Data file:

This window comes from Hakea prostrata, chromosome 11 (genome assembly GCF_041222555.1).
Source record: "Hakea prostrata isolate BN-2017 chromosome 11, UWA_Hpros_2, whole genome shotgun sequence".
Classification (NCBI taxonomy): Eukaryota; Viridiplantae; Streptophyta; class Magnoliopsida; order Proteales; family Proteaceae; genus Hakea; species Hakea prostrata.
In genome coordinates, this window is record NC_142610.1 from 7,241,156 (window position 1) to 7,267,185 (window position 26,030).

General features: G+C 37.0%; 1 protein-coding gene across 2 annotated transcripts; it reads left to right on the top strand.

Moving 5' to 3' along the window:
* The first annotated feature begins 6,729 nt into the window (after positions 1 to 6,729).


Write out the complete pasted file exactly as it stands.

This window comes from Hakea prostrata, chromosome 11 (genome assembly GCF_041222555.1).
Source record: "Hakea prostrata isolate BN-2017 chromosome 11, UWA_Hpros_2, whole genome shotgun sequence".
Classification (NCBI taxonomy): Eukaryota; Viridiplantae; Streptophyta; class Magnoliopsida; order Proteales; family Proteaceae; genus Hakea; species Hakea prostrata.
In genome coordinates, this window is record NC_142610.1 from 7,241,156 (window position 1) to 7,267,185 (window position 26,030).

General features: G+C 37.0%; 1 protein-coding gene across 2 annotated transcripts; it reads left to right on the top strand.

Moving 5' to 3' along the window:
* The first annotated feature begins 6,729 nt into the window (after positions 1 to 6,729).